Do it for yourself

How to take care of yourself, and be there for others

In psychology, taking care of yourself becomes a fundamental principle for achieving personal and social well-being, because it means accepting yourself. Working on your self-esteem and self-care, with daily gestures that take personal needs into account, is an important first step. The role of the therapist, in this case, becomes that of accompanying the person who does not take care of themselves on a path of change and supporting them in achieving this important goal.

“Self-care” comes from the ancient Greek expression epimèleia heautou, an articulated and complex concept dating back to the philosophy of Socrates. This concept, of great importance now as then, referred to the ability to look at what is happening inside us and outside of us, with the aim of questioning and knowing ourselves through a continuous internal dialogue with ourselves.

Taking care of yourself: what does it mean?

Taking care of yourself means listening to yourself to understand your needs, loving yourself and thinking about your physical and mental well-being. It is necessary to cultivate the introspective ability to look within and recognize the value. This takes time, patience and also includes the need to accept and love each other with one’s limitations and defects.

Think of Maslow’s Pyramid: the central idea of this theory is that in each of us there is a hierarchy of needs, on which learning and conditioning are built through motivation.

Taking care of yourself can seem like a difficult thing, especially for those who are used to putting aside their own needs to fulfill other’s. Instead, taking time to take care of yourself is essential because it triggers a virtuous mechanism: taking care of yourself to take care of others.

How to take care of yourself: some concrete tips

Sometimes a few things are enough to feel good about yourself. Here are some tips to start taking care of yourself. To learn how to take care of yourself in everyday life you can:

  • plan a routine
  • follow a balanced diet
  • do physical activity, as they say mens sana in corpore sano
  • buy something new that you’ve wanted for a long time
  • read a good book
  • spending time in nature
  • take a walk
  • meet friends.

The key to self care is consistency. However, don’t be too hard on yourself if you can’t stick to your planned routine. Every day is a brand new opportunity to show up for yourself.

Be there for others

It is fundamental to choose to devote yourself to relationships that enrich and make you feel good, that give us back what we give in terms of time and affection. Taking care of yourself and of others becomes a single action to live with greater serenity and satisfaction.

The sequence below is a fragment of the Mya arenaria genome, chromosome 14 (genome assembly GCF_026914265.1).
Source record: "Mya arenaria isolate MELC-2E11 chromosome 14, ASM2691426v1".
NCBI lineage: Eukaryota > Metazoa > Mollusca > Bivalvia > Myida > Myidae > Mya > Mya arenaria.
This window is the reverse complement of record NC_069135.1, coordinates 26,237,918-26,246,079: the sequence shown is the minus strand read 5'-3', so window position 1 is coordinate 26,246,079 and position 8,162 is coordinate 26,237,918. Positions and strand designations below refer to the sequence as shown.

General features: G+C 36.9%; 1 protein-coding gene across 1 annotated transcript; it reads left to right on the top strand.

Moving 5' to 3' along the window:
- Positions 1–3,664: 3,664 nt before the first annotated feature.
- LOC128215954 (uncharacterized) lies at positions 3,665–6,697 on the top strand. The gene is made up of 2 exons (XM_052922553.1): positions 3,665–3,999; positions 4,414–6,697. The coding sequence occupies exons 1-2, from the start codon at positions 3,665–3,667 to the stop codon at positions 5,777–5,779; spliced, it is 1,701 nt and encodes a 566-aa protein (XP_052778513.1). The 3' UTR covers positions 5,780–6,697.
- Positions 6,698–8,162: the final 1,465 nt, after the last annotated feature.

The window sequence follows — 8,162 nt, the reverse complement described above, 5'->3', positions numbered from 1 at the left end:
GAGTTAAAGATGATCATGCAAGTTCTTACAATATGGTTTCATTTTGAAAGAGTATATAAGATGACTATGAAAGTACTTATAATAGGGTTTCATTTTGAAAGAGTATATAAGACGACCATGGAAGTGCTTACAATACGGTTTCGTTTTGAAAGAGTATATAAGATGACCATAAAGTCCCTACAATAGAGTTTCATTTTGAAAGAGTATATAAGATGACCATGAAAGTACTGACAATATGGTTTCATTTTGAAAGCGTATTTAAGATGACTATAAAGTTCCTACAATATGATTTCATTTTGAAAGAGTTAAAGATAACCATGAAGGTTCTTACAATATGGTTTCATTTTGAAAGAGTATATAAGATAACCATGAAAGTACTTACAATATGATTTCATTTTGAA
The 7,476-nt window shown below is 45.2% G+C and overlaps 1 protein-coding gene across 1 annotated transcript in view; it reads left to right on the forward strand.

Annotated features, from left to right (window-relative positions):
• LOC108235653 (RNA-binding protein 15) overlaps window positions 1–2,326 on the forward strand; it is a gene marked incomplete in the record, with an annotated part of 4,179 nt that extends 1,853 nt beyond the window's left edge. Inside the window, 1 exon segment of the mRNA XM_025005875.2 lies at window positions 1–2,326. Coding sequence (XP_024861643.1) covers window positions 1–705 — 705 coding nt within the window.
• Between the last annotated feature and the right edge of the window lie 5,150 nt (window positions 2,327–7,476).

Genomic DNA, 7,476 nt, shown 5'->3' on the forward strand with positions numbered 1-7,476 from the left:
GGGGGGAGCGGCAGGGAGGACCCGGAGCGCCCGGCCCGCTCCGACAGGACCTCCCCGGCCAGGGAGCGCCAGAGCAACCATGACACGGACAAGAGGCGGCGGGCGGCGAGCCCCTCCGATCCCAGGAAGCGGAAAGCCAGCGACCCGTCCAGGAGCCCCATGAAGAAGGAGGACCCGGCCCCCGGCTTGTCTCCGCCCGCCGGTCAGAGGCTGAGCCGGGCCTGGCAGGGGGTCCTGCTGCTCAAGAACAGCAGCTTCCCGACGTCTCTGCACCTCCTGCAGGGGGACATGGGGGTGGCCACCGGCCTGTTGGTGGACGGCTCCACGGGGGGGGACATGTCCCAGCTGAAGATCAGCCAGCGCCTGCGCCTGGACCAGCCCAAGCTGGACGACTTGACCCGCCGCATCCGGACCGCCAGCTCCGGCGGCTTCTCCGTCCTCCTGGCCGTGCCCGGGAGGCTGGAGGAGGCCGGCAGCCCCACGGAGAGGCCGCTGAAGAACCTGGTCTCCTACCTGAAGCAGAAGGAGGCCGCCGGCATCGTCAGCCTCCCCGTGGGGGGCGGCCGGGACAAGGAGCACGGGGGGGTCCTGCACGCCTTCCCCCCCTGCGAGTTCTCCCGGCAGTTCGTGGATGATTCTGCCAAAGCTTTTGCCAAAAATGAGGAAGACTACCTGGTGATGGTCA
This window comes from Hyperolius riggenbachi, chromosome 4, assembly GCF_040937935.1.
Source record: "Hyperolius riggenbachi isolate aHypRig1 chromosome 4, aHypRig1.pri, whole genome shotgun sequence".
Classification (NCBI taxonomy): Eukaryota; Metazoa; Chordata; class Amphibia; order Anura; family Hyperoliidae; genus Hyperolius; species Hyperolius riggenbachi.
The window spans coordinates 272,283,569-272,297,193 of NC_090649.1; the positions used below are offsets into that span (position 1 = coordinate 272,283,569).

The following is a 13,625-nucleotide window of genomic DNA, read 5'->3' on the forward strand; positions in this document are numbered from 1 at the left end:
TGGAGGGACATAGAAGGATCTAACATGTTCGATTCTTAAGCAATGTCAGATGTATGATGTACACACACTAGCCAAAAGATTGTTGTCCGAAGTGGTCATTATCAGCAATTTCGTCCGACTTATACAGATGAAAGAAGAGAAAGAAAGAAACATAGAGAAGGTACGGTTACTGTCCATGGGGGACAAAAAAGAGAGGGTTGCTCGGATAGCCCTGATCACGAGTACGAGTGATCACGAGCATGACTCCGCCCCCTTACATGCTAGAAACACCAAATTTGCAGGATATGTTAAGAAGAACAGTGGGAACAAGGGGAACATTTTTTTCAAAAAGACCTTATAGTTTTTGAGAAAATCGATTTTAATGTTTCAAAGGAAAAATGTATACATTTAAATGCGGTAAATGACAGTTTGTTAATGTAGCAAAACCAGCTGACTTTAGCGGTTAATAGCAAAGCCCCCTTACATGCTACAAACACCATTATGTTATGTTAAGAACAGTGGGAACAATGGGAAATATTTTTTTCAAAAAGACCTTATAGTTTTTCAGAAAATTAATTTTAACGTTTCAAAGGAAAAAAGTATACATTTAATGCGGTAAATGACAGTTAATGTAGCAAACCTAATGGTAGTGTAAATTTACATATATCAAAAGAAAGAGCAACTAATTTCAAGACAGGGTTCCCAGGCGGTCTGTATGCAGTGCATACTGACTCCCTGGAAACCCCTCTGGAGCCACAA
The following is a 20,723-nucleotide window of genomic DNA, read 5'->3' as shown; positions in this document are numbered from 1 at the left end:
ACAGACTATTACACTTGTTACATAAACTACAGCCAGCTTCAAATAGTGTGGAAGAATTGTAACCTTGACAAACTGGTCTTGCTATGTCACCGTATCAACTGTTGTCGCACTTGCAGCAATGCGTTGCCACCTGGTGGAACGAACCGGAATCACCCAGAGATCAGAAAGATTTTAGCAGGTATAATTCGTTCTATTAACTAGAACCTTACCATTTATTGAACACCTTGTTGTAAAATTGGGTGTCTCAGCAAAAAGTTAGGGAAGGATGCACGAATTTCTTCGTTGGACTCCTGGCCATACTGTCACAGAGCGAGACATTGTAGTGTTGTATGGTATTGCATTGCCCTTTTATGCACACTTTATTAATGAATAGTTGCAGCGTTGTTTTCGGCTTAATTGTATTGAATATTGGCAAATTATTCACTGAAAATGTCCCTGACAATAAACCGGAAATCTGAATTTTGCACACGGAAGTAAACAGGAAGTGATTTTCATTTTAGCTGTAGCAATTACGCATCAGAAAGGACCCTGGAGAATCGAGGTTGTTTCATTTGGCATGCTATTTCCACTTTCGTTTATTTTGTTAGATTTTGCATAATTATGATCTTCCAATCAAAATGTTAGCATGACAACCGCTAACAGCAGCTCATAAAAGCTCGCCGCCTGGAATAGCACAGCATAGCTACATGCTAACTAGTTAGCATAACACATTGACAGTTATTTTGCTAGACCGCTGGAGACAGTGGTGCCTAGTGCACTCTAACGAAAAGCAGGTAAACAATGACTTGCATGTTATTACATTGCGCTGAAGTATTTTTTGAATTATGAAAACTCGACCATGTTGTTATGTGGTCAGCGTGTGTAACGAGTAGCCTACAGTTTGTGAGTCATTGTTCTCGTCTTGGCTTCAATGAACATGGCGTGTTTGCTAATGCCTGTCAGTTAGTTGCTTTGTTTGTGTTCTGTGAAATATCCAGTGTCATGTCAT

Every human being exists, but also coexists with others: this underlines how much we need the other and how much the other needs us. How can we take care of others? The most precious things we can give are our time and our presence, therefore a smile, a gesture, a word. It is therefore important to ask how we can help, listen without judging and be close to the other person. All of this can be trivially summed up in two word: being there.

‍How Therapy can help!

Each of us, at least once, have felt lost, stuck and not aware of what we wants or feels necessary. In these cases, it often happens that the person feels they have a problem and that they are not feeling well, but they don’t know where to start to get better and improve their lives.

Through therapy you can build tools to achieve your own personal growth by working on low self-esteem and increasing self-empowerment. As a therapist I can help you identify your needs and priorities, noticing them and help them flourish.

Let’s show up for ourselves one more time!

Self-Helps Tools- “Your body is not an apology workbook; Tools for living radical self-love.”

Disclosure – I speak from the perspective of a Caucasian, female, cisgender, and I can only speak for myself. As a therapist I am called to broaden my view of other cultures, experiences, skin colors, sexual orientation, ethnicities, values, religions, etc. All things that influence how we interface with the world. I acknowledge my privileged position that enables me to be able to stop and reflect on my own biases, and further my understanding of myself and the world. YOU should not expect anything less from your therapist!